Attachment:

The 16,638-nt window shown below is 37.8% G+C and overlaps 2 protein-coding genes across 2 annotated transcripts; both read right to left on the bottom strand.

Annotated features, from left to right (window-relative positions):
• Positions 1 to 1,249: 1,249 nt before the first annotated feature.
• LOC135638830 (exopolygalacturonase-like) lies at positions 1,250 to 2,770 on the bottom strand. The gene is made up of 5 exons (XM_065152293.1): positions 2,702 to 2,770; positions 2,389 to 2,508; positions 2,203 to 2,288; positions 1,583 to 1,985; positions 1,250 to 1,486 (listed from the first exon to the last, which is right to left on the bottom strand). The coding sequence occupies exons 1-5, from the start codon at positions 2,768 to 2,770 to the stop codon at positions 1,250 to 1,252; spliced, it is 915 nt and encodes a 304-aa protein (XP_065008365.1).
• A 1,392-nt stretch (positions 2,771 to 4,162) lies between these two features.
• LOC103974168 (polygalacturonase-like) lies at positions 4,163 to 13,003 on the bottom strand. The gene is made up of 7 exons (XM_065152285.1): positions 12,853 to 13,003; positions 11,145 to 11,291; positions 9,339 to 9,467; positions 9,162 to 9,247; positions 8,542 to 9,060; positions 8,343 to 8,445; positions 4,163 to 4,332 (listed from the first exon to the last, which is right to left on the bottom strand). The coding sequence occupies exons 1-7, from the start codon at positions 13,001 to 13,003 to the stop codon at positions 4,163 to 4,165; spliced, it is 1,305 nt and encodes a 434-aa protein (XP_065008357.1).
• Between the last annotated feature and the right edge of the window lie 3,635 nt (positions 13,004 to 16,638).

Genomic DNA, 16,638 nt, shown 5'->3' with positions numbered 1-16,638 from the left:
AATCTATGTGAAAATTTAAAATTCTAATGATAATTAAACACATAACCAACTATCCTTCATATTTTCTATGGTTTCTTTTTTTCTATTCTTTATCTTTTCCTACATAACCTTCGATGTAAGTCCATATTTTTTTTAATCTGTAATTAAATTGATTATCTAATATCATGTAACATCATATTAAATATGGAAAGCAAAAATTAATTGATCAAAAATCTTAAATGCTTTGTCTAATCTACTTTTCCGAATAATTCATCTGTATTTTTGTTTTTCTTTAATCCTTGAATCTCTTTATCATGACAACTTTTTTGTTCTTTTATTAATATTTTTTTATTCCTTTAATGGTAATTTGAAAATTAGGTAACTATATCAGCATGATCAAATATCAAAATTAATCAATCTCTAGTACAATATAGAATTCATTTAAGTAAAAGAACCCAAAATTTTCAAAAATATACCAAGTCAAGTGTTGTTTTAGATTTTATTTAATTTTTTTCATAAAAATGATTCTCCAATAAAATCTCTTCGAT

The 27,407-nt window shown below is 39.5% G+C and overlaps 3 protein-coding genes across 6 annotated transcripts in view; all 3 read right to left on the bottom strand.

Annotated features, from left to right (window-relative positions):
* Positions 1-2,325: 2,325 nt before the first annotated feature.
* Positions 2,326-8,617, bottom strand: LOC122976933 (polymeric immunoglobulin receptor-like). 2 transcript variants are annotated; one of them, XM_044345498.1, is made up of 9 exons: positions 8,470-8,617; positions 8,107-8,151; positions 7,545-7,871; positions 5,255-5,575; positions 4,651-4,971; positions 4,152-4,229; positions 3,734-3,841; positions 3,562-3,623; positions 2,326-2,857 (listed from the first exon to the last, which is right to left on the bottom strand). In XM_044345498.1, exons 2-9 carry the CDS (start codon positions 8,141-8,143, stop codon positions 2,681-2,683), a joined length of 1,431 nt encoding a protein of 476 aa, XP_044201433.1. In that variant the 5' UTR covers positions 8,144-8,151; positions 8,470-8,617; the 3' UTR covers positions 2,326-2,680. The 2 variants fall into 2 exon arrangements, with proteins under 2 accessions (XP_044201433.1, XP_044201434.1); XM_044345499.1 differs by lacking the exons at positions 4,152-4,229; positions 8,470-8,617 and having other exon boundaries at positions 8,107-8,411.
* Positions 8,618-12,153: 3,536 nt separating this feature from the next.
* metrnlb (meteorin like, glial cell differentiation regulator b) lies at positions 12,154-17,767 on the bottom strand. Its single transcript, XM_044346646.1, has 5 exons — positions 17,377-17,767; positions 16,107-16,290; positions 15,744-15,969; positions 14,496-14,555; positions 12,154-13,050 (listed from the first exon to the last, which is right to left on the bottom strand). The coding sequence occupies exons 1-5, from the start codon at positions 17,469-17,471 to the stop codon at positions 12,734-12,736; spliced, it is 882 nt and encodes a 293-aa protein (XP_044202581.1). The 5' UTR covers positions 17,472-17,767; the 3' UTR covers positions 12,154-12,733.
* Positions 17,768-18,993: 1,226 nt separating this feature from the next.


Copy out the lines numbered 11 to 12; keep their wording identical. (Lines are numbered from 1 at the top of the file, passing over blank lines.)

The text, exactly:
Annotated features, from left to right (window-relative positions):
* Positions 1-2,325: 2,325 nt before the first annotated feature.